Local legislators say a bill calling for the establishment of a new missing child alert system, prompted by the tragic, high-profile murder last year of 8-year-old Hiawayi Robinson, is likely to pass through the Alabama House of Representatives this week.

Last month, the Alabama Senate passed the Hiawayi Robinson Emergency Missing Child Alert System Act, which would create the Emergency Missing Child Alert System “to expedite notice to the public regarding missing and endangered children.”

The bill requires the Alabama Law Enforcement Agency (ALEA) to implement the program, mandates participation by local law enforcement agencies and provides rulemaking authority and procedures for the activation and deactivation of an alert.

Proponents claim the bill would allow authorities to issue a public notice of missing and endangered children ahead of an Amber Alert. Authorities did not call an Amber Alert when Robinson went missing Sept. 16 because her case did not meet all the criteria.

After Robinson’s body was discovered two days later near Turner and Rebel roads in Prichard, Prichard Mayor Troy Ephriam told media Department of Justice regulations under the Amber Alert program states sufficient information related to the abductor and/or vehicles used in the abduction must be present for an Amber Alert to be issued.

“In the case of Hiawayi, we did not have that information,” he said. “We did perform the best management practice that was called upon.”

While no Amber Alert was called, Ephriam said a missing persons bulletin was issued, which allowed all members of law enforcement to establish the necessary levels of protocol in the context as if an Amber Alert had been called.

“We are very confident that every means of resource, every means of law enforcement and every means of community support that was required under the missing persons alert was, in fact, enacted to the greatest extent to the benefit of trying to identify and bring this blessed child home,” he said Sept. 18.

However, State Sen. Vivian Davis-Figures (D-Mobile), who proposed the bill after playing an active role in the case once Robinson was reported missing, said there needs to be another system in place that could send out alerts as soon as children are reported missing.

“While we could not give out an Amber Alert on her when she was missing, now a child would be reported missing as soon as all of the people who are accountable and responsible for that child can confirm that that child is, in fact missing,” she said. “An alert can go out after that, and that means it wouldn’t have to be a situation where that child was abducted, so this is going to mean a lot for children and parents in the state.”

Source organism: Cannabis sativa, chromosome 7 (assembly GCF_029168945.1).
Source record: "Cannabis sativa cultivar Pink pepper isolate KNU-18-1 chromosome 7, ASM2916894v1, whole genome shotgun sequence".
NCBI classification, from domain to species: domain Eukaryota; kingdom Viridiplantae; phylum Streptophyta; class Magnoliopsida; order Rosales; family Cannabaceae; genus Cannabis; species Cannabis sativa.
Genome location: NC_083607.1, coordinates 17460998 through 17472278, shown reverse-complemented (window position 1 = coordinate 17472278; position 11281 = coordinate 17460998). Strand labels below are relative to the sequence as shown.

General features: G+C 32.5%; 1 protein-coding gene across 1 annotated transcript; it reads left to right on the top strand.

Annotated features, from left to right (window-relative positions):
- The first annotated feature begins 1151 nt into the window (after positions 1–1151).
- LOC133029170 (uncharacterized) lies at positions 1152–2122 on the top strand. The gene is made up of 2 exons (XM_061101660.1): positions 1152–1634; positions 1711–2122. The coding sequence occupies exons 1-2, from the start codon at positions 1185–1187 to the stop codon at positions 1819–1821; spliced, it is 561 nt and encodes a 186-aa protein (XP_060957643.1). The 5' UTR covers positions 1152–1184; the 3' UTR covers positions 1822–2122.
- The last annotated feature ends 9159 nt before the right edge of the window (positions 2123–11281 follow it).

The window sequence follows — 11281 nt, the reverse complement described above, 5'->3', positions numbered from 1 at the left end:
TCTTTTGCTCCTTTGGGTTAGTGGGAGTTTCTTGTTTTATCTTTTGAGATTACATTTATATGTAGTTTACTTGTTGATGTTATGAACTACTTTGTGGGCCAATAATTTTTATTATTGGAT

According to the bill, once a determination has been made to activate an emergency missing child alert, local law enforcement agencies must immediately request the ALEA to issue an emergency missing child alert by providing all pertinent information regarding the missing child to the agency. Law enforcement would then supplement the information with descriptions and photographs for dissemination to the media, to the public through any means available, including the Internet, and by posting the missing child’s photograph on the agency’s website, if available.

To cancel an alert under the new system, local law enforcement would request the ALEA to deactivate the emergency missing child alert once the child is found or the case is closed.

Critics of the bill believe the new Emergency Missing Child Alert System could cause a saturation of alerts and a greater potential for false alarms, but Figures maintains a new system is necessary for the safety of children.

“For me, a child’s life is more important than us saying ‘too many alerts,’ and if it gets to be an abused situation then we can go back and look at it and see what we need to change, but we definitely need to put this in place to make sure that our children are protected,” she said.

In addition to passing in the Senate, the bill has also passed the House Committee on Homeland Security, Figures said. Further, she said all 32 senators present on the first day of the session voted in favor of the bill — full bipartisan support.

“All of the senators are co-sponsors,” Figures said. “ … People in the legislature know my heart for children, so they know this is a good bill.”

Figures said she hopes the bill will come up for a vote in House of Representatives April 2 and is confident the bill will be passed, signed by Gov. Robert Bentley and ultimately enacted into law.

State Rep. Napoleon Bracy (D-Mobile), who alongside Figures played an active role during the search for Robinson, echoed her sentiments by telling Lagniappe he is confident the bill will pass on Thursday.

“I cannot tell you how emotional it’s been,” Figures concluded. “… It means a lot to me because it will mean that her death will not be in vain, that her death will actually serve to help save so many other children in the future.”